President Donald Trump raises his glass for a toast during a state banquet hosted by Japanese prime minister Shinzo Abe Monday. Credit: AP Photo/Shizuo Kambayashi, Pool

Welcome to the Reader‘s morning briefing for Tuesday, November 7, 2017.

  • Ameya Pawar slams Ed Burke for representing Trump in tax refund lawsuit

Alderman Ed Burke was called a disgrace by fellow alderman and former gubernatorial candidate Ameya Pawar Monday for filing a sixth “lawsuit aimed at winning property tax refunds for the hotel and vacant retail space in the riverfront tower that bears the name of President Donald Trump,” according to the Sun-Times.  “Stop representing Donald Trump and his interests,” he rebuked the 14th Ward alderman. “You are representing a racist and a bigot and a demagogue who wants the tax cut to further defund the institutions . . . we all represent. There are times like this when chasing the dollar—chasing every last dollar—[isn’t right]. We have a moral responsibility to think about the city first.” [Sun-Times]

  • Chicago is close to surpassing 600 homicides for the second year in a row

At 593 homicides as of Monday morning, Chicago is inching closer to reaching 600 for the second year in a row for only the second time since 2003, the Tribune reports. The only good news is that there have been fewer murders this year as compared to last; in 2016, the city had recorded 681 homicides by early November. [Tribune]

  •  Archaeologists dig up Bronzeville’s hidden Civil War history

Archaeologists made some interesting discoveries while digging through a Bronzeville yard on the former site of Civil War prison camp, Camp Douglas. The group “unearthed bits of costume jewelry, pieces of teacups, the eye of a porcelain doll, a crucifix, and a .58-caliber minie ball bullet used by Civil War soldiers” October 30, according to the Sun-Times. “Right in our backyard we have one of the most notorious prisoner-of-war camps from the Civil War,” Andrew Leith, an archaeologist involved with the Camp Douglas Restoration Foundation, said. [Sun-Times]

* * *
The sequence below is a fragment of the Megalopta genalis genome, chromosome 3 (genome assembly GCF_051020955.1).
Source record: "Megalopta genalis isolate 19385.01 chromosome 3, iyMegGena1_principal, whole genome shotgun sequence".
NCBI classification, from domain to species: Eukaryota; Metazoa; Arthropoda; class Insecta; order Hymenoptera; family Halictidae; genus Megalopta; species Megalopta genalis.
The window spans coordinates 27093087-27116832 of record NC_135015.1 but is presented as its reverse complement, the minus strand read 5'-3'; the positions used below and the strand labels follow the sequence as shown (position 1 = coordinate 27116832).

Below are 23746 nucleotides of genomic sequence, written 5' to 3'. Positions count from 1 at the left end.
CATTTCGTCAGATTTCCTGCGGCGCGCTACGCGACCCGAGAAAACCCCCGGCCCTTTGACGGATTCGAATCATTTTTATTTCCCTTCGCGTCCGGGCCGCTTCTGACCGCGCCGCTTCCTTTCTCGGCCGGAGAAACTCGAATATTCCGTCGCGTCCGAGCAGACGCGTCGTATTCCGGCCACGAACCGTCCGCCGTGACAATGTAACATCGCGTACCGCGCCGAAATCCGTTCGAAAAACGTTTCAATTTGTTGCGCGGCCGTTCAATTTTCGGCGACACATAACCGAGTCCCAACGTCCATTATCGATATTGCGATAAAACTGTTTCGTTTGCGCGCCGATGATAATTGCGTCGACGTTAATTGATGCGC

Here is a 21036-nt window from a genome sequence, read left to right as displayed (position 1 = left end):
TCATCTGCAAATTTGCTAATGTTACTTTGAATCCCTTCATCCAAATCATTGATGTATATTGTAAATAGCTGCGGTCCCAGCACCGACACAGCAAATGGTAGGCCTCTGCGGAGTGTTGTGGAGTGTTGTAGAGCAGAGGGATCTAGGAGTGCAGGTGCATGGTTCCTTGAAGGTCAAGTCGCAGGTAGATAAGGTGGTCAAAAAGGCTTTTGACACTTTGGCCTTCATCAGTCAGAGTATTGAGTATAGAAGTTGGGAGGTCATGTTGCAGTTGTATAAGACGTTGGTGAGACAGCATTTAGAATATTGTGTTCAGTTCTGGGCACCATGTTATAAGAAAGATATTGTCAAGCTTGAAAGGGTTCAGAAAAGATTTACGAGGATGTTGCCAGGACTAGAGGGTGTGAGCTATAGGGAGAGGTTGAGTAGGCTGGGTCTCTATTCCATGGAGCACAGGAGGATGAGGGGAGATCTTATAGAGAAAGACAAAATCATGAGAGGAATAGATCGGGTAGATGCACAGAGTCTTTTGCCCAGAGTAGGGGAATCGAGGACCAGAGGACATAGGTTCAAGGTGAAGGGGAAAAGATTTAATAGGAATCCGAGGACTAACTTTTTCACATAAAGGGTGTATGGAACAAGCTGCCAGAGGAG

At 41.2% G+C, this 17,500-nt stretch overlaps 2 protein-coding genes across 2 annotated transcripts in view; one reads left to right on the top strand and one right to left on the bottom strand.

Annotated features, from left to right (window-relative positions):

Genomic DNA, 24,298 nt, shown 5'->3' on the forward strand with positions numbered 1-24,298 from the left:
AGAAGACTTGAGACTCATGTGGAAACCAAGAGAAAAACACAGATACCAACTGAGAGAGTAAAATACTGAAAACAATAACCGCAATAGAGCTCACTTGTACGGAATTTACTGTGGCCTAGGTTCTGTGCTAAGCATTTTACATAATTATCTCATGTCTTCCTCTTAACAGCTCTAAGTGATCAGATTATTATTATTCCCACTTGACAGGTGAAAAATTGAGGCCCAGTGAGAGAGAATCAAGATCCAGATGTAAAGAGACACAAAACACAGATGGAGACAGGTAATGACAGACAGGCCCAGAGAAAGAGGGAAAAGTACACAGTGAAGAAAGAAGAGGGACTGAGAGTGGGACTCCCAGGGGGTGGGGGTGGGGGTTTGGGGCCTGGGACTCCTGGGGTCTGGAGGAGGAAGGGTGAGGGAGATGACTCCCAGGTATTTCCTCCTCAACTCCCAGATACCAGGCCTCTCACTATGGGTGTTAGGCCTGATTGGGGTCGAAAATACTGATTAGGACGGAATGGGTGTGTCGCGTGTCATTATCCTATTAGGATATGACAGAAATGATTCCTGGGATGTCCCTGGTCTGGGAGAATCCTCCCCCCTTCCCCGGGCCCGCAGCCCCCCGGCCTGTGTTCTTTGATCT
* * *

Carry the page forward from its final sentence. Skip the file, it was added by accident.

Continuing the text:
• Emanuel visits Washington, D.C., for 25th anniversary of Clinton’s 1992 election

Mayor Rahm Emanuel was in Washington, D.C., Monday to commemorate the 25th anniversary of former president Bill Clinton’s 1992 election at a Georgetown University symposium. Emanuel was heavily involved in the Clinton campaign and White House, serving as a policy and strategy senior adviser. [Sun-Times]

  • Oak Park business owner/village trustee closes Felony Franks

Oak Park village trustee Deno Andrews is closing his hot dog stand Felony Franks, best known for helping ex-offenders, the Tribune reports. “The cost of doing business has increased faster than our ability to bring in new business,” Andrews wrote in a Facebook post Monday. “Property taxes, new labor laws and the cost of goods increased faster than the market was willing to pay for such increases.” [Tribune]